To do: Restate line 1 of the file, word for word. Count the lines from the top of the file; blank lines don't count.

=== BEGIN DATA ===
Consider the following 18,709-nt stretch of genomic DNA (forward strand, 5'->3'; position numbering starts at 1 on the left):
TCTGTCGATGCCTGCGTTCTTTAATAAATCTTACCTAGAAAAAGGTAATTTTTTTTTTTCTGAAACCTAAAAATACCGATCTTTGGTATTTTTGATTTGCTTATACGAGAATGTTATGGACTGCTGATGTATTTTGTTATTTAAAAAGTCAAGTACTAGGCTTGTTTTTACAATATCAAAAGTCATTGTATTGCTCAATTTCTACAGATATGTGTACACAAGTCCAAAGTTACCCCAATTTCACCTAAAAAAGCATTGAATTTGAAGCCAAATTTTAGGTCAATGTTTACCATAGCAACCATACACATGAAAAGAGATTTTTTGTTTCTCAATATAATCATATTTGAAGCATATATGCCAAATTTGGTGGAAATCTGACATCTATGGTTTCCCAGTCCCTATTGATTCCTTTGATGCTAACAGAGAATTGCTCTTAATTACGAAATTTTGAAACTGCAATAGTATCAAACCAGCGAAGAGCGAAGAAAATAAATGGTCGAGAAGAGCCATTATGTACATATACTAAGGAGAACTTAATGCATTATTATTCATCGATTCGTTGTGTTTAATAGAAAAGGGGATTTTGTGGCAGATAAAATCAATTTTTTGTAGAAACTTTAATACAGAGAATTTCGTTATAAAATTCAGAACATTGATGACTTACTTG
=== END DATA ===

Consider the following 18,709-nt stretch of genomic DNA (forward strand, 5'->3'; position numbering starts at 1 on the left):